Archive | September, 2014

Self-Defense: How to Rapidly Assess a Situation

18 Sep

The act of defending oneself with a firearm is not a skill you are born with or taught as a kid. Since it doesn’t come naturally, self-defense must be learned by conscious repetition and instruction.

hand holding gun

Drawing, aiming, and firing a handgun is a motor skill.

Like other actions requiring coordination such as bicycling or swimming, skills related to shooting can be learned and honed through repetitive practice.

Repeating the same movements over and over helps solidify the muscle-to-mind connections and partially automates the process.

With enough practice, gun handling movements can become almost unconscious. Have you ever automatically put on your seatbelt to move your car across the yard a few feet? It wasn’t necessary, but the automatic part of your brain took over from habit.

This type of automatic mind response can be dangerous if you allow it to take over your perception of self-defense situations.

Unlike motor skills, you don’t want your mental assessment of threats and self-defense situations to become inflexible. If you train as though you’ll always be approached and threatened in the same manner, you’ll seriously limit your ability to act in real time to a legitimate threat.

Any preconceived notions of how things “should be” will add several seconds to your response time. You’ll have to first realize that events aren’t going according to your preconceived model and then adjust yourself in order to respond to reality. This lag in response time can give an attacker an advantage.

Author Bruce N. Eimer, PH.D. discusses this in his article “Mental Rehearsal in Combat and Firearm Training” on USConcealedcarry.com:

“The most common delay is when a conflict develops between what one observes and one’s expectations upon orienting the information. Thus, one of Boyd’s rules was: ‘Reality’ always trumps expectation! Reality is always ‘right.’” (Read more at USConcealedCarry.com)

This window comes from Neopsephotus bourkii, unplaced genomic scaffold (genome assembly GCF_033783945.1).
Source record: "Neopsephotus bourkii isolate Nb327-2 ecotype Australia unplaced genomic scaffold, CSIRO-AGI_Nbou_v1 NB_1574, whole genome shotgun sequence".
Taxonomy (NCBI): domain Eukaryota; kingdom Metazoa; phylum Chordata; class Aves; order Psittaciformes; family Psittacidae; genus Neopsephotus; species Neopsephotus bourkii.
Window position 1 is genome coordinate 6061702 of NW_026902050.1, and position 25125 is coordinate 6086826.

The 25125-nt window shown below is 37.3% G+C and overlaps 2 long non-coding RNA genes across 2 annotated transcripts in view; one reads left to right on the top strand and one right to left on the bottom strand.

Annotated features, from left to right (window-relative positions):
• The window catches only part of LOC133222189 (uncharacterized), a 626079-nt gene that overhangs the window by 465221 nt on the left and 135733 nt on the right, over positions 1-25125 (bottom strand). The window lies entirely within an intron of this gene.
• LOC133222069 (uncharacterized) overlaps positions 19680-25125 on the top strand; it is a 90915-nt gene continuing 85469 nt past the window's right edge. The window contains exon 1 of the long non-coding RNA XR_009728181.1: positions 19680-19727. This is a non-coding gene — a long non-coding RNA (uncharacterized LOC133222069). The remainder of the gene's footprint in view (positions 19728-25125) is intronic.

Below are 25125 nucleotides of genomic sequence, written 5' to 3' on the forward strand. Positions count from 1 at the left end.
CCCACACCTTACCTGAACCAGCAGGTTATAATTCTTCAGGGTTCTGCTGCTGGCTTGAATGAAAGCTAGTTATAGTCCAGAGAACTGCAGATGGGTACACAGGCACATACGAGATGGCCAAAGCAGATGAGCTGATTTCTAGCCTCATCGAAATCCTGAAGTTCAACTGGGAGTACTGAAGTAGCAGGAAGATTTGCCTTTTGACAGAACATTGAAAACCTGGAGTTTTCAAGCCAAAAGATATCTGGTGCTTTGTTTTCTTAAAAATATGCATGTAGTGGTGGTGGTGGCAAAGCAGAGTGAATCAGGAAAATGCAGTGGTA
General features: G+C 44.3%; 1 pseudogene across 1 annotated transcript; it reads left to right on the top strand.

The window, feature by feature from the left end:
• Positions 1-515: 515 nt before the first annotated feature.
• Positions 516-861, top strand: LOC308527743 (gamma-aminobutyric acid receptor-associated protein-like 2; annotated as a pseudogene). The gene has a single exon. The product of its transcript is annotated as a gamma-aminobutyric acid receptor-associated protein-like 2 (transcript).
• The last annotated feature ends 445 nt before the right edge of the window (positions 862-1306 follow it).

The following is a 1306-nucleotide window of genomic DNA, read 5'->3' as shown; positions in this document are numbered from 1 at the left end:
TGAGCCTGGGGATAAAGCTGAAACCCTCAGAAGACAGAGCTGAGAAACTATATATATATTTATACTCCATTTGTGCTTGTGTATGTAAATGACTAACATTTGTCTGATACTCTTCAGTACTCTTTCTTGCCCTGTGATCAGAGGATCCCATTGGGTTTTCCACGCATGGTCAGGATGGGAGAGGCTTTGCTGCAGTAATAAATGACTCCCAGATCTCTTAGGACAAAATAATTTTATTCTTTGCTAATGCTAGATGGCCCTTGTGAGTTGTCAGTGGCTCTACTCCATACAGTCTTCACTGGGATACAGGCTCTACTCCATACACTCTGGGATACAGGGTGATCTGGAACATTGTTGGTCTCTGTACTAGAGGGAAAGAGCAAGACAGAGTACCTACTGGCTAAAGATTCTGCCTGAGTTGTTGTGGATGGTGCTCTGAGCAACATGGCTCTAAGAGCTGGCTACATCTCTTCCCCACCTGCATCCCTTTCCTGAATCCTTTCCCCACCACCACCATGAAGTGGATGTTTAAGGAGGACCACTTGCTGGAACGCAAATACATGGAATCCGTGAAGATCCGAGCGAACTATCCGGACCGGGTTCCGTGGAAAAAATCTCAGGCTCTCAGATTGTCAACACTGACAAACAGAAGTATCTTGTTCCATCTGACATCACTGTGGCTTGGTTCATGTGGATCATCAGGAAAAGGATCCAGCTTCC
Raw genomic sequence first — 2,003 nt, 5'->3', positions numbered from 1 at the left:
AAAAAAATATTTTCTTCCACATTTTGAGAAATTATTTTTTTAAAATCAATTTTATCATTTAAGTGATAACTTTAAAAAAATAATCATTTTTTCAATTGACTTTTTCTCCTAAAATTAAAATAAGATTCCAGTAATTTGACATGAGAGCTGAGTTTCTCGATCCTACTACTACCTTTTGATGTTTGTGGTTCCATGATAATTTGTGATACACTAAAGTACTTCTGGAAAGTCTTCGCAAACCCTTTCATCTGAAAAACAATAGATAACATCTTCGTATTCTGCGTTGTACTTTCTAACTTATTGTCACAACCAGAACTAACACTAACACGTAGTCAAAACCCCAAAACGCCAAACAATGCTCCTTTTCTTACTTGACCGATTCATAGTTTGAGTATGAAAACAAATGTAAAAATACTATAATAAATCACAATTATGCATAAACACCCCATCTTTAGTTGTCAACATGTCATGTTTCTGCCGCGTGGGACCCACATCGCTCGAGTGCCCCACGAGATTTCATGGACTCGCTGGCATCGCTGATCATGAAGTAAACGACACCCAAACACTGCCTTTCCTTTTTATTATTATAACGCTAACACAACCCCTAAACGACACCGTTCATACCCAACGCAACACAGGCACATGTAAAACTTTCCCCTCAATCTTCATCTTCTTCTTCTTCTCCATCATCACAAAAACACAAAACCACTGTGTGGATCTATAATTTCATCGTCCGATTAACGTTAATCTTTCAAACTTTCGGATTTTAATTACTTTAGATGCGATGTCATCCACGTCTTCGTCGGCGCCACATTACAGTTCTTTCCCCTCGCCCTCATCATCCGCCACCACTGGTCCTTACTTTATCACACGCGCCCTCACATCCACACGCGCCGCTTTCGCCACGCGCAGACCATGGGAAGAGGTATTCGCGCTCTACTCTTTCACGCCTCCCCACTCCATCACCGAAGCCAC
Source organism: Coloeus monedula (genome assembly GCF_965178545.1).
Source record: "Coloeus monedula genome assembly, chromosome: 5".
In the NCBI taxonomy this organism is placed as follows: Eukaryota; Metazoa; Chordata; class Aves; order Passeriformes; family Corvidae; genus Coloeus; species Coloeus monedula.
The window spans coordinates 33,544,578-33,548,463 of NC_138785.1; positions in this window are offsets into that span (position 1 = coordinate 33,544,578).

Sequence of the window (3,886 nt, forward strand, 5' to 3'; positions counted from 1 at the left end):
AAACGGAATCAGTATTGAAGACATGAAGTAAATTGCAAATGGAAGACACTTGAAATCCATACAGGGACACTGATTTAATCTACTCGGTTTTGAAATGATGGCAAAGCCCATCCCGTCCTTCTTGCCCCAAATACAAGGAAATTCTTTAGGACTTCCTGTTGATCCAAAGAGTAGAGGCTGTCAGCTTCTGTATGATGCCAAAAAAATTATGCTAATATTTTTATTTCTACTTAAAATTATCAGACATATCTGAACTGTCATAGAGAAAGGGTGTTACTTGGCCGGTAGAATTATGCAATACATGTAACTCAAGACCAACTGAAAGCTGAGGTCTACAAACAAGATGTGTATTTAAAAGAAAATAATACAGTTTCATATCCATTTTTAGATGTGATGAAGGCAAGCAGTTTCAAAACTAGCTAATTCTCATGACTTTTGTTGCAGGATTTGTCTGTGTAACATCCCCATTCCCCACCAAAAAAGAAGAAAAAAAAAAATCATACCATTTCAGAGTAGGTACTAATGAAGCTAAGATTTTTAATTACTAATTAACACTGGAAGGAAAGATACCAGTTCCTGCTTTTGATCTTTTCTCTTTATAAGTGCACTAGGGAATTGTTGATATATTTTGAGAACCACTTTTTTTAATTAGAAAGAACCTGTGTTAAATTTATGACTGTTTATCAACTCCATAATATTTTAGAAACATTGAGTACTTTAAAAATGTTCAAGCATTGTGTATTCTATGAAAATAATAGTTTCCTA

Self-defense training is mostly action, usually involving reactions to threats. Inaction can be deadly, but so can taking an incorrect action. It would be a mistake to train yourself to draw on a threat no matter what because some threats are far enough away or simply don’t warrant deadly force.
Fine-tuning your ability to quickly assess threats in real time and responding appropriate by calling on your learned motor skills is something that takes dedication and practice. Learning these skills will allow you to respond appropriately to threats without losing ground or reacting too aggressively.

What to Do When Using Your Firearm Isn’t an Option

10 Sep

In the real world, remaining vigilant 24/7 and never being surprised or caught off guard is impossible. None of us has eyes in the back of our heads and like it or not, many situations that call for you to employ deadly force probably will start off as a surprise.

self defense practice

Of course, it’s always important to remain vigilant and aware of your surroundings. It does help you anticipate many problems that would otherwise sneak up on you.

What is important to keep in mind is that many self-defense situations can escalate from your eating an ice cream cone to having to defend your life in a matter of seconds.

In a life-threatening standoff, there is a good chance guns will be pointed at you and there may be more than one shooter. Getting your own gun out, if someone is already pointing theirs at you, will probably get you shot no matter how fast your draw is. This probability is of course, compounded if there is more than one firearm pointed in your direction.

At the end of the day, you’re primarily concerned with not getting shot. This is why you carry in the first place — so you can shoot before someone shoots you. 

When weapons are already leveled in your direction, your focus becomes the best way to avoid getting shot. Sometimes, this means getting away from the scene or jumping behind a solid object. Movement is also useful as author Gabe Suarez illustrates in his article “Some Notes from Force-on-Force” on USConcealedcarry.com:

“Most guys get shot when they stop. They initiate movement and avoid the first few shots, but then they stop to take a precise shot. At that point, they get hit. Keep moving until he’s down, you have escaped, or you are behind cover. Movement is life; stationary shooting (in the open) is death.” (Read more at USConcealedCarry.com)

When it comes to movement and agility, your physical conditioning is also a key factor. Being in good shape means you can run, jump, and get away from danger faster than if you’re overweight and in poor health.

Also as you age, your senses can gradually dull. This can happen so slowly that you aren’t even aware that your vision and hearing aren’t what they were in your twenties. 

Make regular hearing and vision checks a priority. If you need vision correction, wear it. The same goes for hearing aids. Having your senses sharpened up means that you can detect threats earlier and respond effectively.